It’s not surprising that a vicious and aggressive attack would prompt an equally hysterical response. Such is the case with the recent campaign against the New Israel Fund (over its unintended contributions to the Goldstone Report) and the counter-campaign launched by NIF and its allies.
In recent weeks, Israel has been described as a country where the parliament has “breathed new life into Joseph McCarthy’s legacy” (in the words of Hagai El-Ad of the Association for Civil Rights in Israel), a country where there is an “increasingly authoritarian and extremist ideology taking hold” (as NIF itself put it), and a country in danger of sliding toward “fascism” and where “disaster is on our door-step” (as Haim Oron, head of the leftist Meretz party, wrote).
Not long ago, when J Street, a new dovish Jewish lobby, was established in Washington, its supporters were complaining that the American Jewish debate over Israel had been muted, hushed by the Jewish establishment. We should have a debate about Israel as fierce and as vigorous as Israelis themselves have, those behind J Street kept saying. Why can Israelis air their differences with such force and we American Jews can’t? Why can’t we be as blunt and aggressive when we disagree with Israel’s policies?
Apparently, such comparisons work for the proponents of “open debate” only when they themselves benefit from it. They enjoy the intensity of the Israeli domestic debate, the bluntness of it, but only when it serves their goals. Now — when the dragon of Israel’s aggressive public discourse has seared the holier-than-thou New Israel Fund — fierce debate doesn’t seem as appealing.
Granted, the criticism of NIF was at times ugly in tone, too personal and quite disgusting in its use of tasteless images of NIF’s president, Naomi Chazan (the kinds of things one typically finds in fierce Israeli debates). But it is also a manifestation of real concerns and legitimate frustrations that Israelis have with the way liberal American Jews and their Israeli emissaries try to affect Israeli society.
Yes, it was a blunt message: NIF, we don’t like how you strengthen organizations that we find harmful to Israel. We don’t like that your grants support anti-Zionist Arab groups, that you help people who busy themselves bad-mouthing Israel and its policies around the world, that you have too many friends who seem to think that Israel can do no right, that you seem quite unmoved by the anxieties of Israelis who worry about the likes of the Goldstone Report and quite unready to share the burden of rebutting unfair criticisms of Israel.
I don’t expect NIF and its beneficiaries to enjoy such a message. But this isn’t McCarthyism. It’s telling the NIF crowd the blunt truth, and maybe, hopefully, making them realize that while they’re busy making their liberal benefactors abroad happy, they’ve lost touch with Israelis.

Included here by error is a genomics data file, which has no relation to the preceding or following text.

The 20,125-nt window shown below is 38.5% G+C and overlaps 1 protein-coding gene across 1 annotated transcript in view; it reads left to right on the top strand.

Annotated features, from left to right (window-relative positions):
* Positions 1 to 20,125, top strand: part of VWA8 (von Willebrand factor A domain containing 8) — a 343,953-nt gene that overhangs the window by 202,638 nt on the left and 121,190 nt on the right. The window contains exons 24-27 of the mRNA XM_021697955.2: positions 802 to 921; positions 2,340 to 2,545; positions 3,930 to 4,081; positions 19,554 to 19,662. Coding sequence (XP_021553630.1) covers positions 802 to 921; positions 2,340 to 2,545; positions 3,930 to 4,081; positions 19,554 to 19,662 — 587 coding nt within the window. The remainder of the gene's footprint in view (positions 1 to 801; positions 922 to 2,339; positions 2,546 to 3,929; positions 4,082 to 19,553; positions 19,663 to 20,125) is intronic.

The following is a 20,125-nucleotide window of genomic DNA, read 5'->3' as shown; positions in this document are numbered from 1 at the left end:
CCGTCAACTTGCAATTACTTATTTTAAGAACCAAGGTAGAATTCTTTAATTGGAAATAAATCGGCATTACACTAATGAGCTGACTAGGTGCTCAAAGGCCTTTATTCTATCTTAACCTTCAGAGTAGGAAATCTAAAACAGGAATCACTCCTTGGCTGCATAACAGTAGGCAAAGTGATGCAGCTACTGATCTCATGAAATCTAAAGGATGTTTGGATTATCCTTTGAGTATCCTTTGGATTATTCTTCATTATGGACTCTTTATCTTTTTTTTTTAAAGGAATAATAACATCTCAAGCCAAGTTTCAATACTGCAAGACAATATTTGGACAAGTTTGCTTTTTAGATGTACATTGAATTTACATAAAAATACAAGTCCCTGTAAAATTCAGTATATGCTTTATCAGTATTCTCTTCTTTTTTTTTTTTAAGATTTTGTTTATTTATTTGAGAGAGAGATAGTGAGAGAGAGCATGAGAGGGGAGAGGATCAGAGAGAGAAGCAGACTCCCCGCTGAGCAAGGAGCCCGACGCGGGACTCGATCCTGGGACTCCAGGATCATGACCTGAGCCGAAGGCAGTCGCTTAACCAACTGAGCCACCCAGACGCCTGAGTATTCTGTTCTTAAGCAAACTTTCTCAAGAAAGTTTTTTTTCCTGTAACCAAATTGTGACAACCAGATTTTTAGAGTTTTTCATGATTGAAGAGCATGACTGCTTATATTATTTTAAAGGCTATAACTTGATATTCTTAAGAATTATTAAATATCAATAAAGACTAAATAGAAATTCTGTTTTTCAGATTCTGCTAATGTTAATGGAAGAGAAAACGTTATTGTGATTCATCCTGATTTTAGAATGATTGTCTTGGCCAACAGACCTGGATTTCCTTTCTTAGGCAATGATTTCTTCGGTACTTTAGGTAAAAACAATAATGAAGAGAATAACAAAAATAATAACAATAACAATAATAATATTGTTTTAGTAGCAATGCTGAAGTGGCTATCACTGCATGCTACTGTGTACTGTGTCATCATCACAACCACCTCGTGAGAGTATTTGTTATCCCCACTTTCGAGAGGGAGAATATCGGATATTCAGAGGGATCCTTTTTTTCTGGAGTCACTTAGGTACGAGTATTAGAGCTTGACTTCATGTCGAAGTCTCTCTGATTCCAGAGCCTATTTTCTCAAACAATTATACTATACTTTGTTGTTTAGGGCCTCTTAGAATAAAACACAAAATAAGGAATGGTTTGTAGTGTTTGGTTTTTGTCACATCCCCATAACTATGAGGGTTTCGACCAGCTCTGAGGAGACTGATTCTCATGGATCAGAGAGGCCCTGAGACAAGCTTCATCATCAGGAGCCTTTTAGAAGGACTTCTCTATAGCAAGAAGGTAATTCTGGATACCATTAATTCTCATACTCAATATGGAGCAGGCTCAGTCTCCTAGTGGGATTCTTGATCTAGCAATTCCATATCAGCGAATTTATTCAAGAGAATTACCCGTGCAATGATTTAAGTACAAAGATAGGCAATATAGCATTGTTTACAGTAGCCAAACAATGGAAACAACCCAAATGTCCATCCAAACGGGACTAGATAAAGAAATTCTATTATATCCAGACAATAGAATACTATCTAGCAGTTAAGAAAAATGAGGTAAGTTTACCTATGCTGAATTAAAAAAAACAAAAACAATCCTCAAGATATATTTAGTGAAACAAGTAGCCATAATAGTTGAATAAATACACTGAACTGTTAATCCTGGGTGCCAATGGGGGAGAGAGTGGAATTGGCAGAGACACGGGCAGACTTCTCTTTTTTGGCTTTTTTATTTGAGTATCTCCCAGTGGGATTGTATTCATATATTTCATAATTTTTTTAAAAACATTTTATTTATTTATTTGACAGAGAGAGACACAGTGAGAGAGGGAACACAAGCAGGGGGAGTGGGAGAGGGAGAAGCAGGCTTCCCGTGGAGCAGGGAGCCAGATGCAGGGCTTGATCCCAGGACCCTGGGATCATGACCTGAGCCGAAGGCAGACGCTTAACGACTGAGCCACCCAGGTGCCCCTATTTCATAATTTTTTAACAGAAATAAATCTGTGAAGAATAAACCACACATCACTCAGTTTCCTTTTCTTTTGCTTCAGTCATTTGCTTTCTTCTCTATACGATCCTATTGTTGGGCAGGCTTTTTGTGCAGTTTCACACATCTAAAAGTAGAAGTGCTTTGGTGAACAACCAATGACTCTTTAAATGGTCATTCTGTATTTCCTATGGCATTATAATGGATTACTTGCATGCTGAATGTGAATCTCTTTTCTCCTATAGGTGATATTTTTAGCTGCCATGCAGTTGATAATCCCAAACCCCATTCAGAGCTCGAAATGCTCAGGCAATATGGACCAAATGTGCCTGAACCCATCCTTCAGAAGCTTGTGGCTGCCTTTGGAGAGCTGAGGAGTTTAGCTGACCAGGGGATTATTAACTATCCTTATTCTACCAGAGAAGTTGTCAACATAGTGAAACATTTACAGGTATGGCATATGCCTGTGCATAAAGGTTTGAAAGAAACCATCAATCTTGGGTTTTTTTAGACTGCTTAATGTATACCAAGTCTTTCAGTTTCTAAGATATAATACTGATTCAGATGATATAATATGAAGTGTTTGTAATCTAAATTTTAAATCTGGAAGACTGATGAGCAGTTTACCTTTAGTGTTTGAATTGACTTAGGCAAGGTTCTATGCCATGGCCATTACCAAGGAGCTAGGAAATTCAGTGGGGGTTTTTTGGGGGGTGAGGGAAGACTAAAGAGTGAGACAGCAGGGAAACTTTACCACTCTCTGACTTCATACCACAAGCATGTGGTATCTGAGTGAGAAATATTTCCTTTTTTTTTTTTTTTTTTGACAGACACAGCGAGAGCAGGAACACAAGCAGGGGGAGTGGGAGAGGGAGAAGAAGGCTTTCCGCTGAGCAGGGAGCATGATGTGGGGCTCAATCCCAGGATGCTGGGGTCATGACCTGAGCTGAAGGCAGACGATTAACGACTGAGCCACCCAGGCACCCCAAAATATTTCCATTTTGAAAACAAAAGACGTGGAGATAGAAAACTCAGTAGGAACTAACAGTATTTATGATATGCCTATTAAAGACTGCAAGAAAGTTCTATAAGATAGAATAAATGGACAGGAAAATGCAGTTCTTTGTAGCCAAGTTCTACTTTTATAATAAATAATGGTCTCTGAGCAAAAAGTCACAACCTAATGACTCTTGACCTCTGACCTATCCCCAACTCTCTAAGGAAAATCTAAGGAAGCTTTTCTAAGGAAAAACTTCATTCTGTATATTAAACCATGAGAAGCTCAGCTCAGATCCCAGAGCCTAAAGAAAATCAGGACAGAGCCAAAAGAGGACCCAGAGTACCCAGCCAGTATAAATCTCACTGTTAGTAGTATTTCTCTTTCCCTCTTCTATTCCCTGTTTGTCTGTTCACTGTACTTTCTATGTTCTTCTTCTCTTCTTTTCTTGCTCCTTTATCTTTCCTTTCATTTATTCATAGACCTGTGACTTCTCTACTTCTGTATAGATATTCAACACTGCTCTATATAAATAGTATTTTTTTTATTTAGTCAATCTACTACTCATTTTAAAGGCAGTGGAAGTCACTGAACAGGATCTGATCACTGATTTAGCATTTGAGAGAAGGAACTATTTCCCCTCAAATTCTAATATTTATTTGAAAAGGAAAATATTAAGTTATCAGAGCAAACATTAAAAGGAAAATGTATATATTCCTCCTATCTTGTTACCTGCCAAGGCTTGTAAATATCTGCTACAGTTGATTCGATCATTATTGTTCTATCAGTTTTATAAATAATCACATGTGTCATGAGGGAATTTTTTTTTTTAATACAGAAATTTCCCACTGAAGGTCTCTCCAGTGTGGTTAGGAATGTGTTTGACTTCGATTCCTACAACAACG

But the alarmist activists and commentators say that the current campaign against NIF is actually just one part of a larger pattern of recent events threatening Israeli democracy. They cite the arrests of protesters opposed to the judicial expropriation of Palestinian homes in the Sheikh Jarrah neighborhood of East Jerusalem and the police questioning of Israeli feminists who hold prayer services at the Western Wall. Both of these situations, however, are more complicated than what proponents of the “McCarthyism” narrative would have us believe.
Yes, the arrangement at the Western Wall is shameful. It should be changed. However, it won’t be changed unless Israelis themselves want it to change. While Women of the Wall — the group that’s making the waves — should be commended for its success in mobilizing American Jewish opinion, these women (much like NIF) have failed to marshal significant Israeli support behind their cause. Without a transformation in Israeli attitudes, without enough Israelis sufficiently unhappy about the current arrangements to take a stand, there will be no change at the Wall. If one believes that the police were acting to silence the women, rather than simply behaving stupidly, one doesn’t understand Israeli realities. Frankly, there’s no need for silencing a group that hardly has any voice.
The issue of the demonstrations in Sheikh Jarrah is more serious. But here, again, the alarmists are looking at the glass only as if it were half-empty. While police arrests of demonstrators were questionable and unprovoked, an Israeli court was quick to fix things and affirm the protesters’ freedom to demonstrate. There were protests, arrests, appeals — and the rule of law prevailed. These aren’t signs that Israel is on its way to “fascism” but rather of a healthy democracy.
The dire predictions about the future of Israeli democracy are being propagated by those who got tired of trying to persuade Israelis and rally them to their cause — the real “democratic” way. Instead, they have decided to force Israelis into submission by way of marshaling external pressure. While this approach may succeed in frightening their allies abroad, it’s not going to win them many new friends at home.
Shmuel Rosner is a columnist for The Jerusalem Post and for Ma’ariv. He is the nonfiction editor for the publishing house Kinneret-Zmora and a fellow at the Jewish People Policy Planning Institute.